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The Complete Wendel

The Complete Wendel
Howard Cruse
288 Pages
Universe Publishing

May you live in interesting times.

So goes the saying, incorrectly attributed as a Chinese curse.

Economic incentives for the rich; ultra conservatives whipping up fear against the LGBT community with charges that our goal is to legalize perversions, while at the same time we’re working for civil rights; AIDS crises; a blonde pop star with provocative sexuality and messages.Sounds familiar, doesn’t it? But I’m not thinking of America in 2011, but America in the 1980s when many Americans were in thrall to the veneered charm of the so called great communicator, Ronald Reagan. Today it’s the Glenn Beck, the Tea Party and the mysterious Koch Brothers working to dupe Americans.

Everything old seems new again, eh?

Thankfully Howard Cruse was there the first time around to capture the zeitgeist of the times. Cruse spent much of the previous decade defining his aspirations and honing his skills with work in the underground comix world, in which he came out in 1976, and then went on to become the original editor of Gay Comix in 1980. As important as the anthology was, Cruse moved on to a more ambitious project, which brings me to this new edition of The Complete Wendel, published by Universe Press.

Wendel was, simplistically put, a comic strip. Yet it was so much more than the average comic strip. It had gay people! Still, comic strips with gay characters and content weren’t new. The Advocate magazine, which published Wendel, had run two gay strips previously, and a smattering appeared in other venues, as well as gay and lesbian stories in a few pioneering underground comix. According to Cruse, the Advocate initially offered no long term commitment, ordering strips one at a time. Other cartoonists might let that kind of uncertainty affect their narrative, but Cruse happily busied himself with lovable red-headed Wendel and fleshing out his world first with supportive friends, first with supportive parents, best friend Deb, and boyfriend Ollie, who — surprise! — had a young son named Farley (AKA Branman when he was in his superhero disguise), Farley’s mom Carol whose off panel high maintenance presence threw barbs, and Ollie’s oddly named friend Sterno whoinadvertently changed Wendel and Ollie’s relationship. What makes them feel alive and memorable is that Wendel, Ollie, Deb, Tina and the rest of the ensemble cast members were just everyday people trying their best to live life while dealing with everyday problems. You might have a friend like one of them or you might be facing a similar problem (ever have a friend overstay their welcome or lose a job?), and if neither were true for you, you could appreciate the humor and hijinx (either wacky or romantic/ sexual or both) that Cruse infused in their lives.They were human and that was their charm and appeal. The significance of this may seem lost today but take into account that at the time conservatives labeled us sexual perverts much louder than today and with dire consequences (legislation and funds for AIDS was stingy) while simultaneously there was the widespread mystique of sexual freedom and reveling in being a sexual outlaw, sodomy being illegal in many states, let alone the reality of same sex marriage.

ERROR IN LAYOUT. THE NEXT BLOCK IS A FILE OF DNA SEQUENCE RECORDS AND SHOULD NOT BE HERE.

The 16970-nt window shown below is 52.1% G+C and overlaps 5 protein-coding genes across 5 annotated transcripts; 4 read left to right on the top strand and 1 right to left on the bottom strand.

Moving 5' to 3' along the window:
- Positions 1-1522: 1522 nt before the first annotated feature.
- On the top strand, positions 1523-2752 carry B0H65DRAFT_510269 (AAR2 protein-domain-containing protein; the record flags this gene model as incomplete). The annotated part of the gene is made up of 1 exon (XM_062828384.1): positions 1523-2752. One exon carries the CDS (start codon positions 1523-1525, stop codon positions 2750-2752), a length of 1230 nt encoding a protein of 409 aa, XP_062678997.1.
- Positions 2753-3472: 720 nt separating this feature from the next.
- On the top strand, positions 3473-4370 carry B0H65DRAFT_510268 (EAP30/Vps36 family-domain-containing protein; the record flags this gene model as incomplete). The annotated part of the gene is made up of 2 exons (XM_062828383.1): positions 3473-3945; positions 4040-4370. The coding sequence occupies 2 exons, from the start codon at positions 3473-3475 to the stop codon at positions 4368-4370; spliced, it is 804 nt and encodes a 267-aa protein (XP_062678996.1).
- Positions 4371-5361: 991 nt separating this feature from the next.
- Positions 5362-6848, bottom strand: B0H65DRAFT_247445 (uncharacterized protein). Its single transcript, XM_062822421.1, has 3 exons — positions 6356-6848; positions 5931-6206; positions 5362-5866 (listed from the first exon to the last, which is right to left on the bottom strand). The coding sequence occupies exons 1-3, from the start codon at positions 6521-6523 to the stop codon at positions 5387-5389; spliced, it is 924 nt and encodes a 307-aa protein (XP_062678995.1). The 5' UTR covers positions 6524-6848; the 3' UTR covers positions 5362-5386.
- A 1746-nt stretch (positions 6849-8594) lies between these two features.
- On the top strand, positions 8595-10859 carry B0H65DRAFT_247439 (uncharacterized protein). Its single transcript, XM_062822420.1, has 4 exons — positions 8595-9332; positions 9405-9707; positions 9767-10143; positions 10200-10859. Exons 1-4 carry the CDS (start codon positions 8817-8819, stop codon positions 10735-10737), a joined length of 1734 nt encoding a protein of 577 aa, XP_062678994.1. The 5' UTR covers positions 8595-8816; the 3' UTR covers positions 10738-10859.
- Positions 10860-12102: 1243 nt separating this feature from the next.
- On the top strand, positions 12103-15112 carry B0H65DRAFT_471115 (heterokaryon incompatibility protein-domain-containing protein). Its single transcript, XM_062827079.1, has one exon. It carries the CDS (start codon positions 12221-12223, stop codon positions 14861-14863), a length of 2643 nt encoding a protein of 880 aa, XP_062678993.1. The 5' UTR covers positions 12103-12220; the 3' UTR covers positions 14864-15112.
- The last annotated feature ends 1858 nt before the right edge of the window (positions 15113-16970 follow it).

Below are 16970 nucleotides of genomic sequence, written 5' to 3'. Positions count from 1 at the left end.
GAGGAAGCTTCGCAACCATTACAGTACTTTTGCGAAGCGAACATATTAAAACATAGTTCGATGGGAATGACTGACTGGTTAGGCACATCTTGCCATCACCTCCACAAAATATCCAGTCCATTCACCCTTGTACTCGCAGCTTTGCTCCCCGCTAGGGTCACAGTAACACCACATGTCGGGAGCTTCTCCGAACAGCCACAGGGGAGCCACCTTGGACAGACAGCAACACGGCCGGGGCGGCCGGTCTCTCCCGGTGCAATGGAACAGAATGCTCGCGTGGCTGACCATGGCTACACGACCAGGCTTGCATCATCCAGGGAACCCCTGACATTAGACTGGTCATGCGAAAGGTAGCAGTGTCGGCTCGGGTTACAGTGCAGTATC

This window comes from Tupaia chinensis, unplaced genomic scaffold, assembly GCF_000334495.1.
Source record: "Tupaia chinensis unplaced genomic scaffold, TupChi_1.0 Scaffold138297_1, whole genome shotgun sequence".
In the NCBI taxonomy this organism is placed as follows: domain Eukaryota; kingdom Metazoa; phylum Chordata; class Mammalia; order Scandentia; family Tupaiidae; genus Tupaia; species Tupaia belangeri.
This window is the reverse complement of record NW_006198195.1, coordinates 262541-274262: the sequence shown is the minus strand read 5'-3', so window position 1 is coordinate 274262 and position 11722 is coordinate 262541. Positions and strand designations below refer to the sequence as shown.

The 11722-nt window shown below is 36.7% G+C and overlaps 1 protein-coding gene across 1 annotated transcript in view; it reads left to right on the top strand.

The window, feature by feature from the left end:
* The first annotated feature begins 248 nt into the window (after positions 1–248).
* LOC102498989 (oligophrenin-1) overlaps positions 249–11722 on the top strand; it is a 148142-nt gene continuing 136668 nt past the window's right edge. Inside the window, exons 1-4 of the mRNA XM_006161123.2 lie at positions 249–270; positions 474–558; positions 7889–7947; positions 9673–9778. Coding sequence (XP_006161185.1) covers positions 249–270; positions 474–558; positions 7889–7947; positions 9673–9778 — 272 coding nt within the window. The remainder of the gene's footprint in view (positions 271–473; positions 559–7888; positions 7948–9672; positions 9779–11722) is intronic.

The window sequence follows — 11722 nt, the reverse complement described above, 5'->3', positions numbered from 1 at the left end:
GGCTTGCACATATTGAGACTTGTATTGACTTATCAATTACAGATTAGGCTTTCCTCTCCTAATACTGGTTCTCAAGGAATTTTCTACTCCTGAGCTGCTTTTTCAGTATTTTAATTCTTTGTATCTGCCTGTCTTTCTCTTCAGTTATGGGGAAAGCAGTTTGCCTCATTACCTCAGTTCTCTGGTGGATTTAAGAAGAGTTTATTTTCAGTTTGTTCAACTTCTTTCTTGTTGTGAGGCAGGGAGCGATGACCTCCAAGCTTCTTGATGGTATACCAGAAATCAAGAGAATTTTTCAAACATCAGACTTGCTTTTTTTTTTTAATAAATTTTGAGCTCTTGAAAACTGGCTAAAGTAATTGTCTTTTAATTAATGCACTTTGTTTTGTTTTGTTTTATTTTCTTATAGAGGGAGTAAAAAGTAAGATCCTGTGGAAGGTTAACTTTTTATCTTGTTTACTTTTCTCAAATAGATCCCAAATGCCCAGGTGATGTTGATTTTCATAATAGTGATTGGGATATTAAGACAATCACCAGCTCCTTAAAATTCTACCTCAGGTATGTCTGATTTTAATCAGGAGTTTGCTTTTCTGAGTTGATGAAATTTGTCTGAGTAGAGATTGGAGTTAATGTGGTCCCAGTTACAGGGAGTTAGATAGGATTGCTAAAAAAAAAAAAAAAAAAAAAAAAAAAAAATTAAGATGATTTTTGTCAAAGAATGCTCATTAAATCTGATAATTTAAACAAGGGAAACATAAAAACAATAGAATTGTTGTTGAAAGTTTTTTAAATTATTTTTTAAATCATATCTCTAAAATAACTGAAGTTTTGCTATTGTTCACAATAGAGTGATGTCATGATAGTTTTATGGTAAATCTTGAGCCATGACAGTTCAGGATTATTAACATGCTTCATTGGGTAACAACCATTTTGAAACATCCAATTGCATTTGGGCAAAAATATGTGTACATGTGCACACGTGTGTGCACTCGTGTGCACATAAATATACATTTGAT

Looking back, Wendel seems to be a natural progression for Cruse on another front. A few years before Cruse began to inject social and political commentary in his work, notably the underground Headrack comix. Nor was he the lone wolf in the underground comix world, but that’s another discussion. The Advocate presented a special opportunity though. A bi-weekly publication afforded the chance to incorporate real world events and topics when inspiration struck, lending the aura that Wendel’s world existed in real time. This was a dramatic uptick in exposure from the underground comix world with infrequent publication and often problematic distribution. That was the price of thumbing a collective nose at the Comics Code Authority and artistic integrity. Nationwide distribution was a dream come true. Lest I forget, rest assured that there isn’t any heavy handed preaching in these topical instances. It just isn’t Cruse’s nature to be dogmatic.

There is one point that could potentially be misinterpreted by some readers. Cruse occasionally put the word fag or faggot into the mouths of his characters as a non-derogatory descriptor. Back then the words were re-appropriated and used by some gays to defuse the negative connotations in the same fashion as some African Americans’ use the N word. Take this as evidence that attitudes are neither universal or unchanging.

Readers may know about a previous collection, Wendel All Together, published a decade ago by Olmsted Press. Both are printed in oversized format and contain the full run, however, Universe’s edition is an extra 16 pages. Olmsted went out of business though copies of its volume occasionally surface on the secondary market. Now there’s no need to search and wait for it, unless you’re an avid collector of all things Cruse.

Time and time again while sitting with this book I was reminded of why Cruse belongs to the class of storyteller. Comparisons can be inaccurate or find disfavor with the reviewed, but it occurred to me that Wendel (and Stuck Rubber Baby) would appeal to readers of Armisted Maupin’s Tales of the City books.

Universe Publishing is an imprint of Italian publishing house and bookseller Rizzoli, whose former Chicago  store I had a mad love for in my Windy City days. The imprint has published other books of gay interest such as David Leddick’s Male Nude Now and Paul Cadmus The Male Nude by Justin Spring, which have sat proudly in my bookshelves for a few years.

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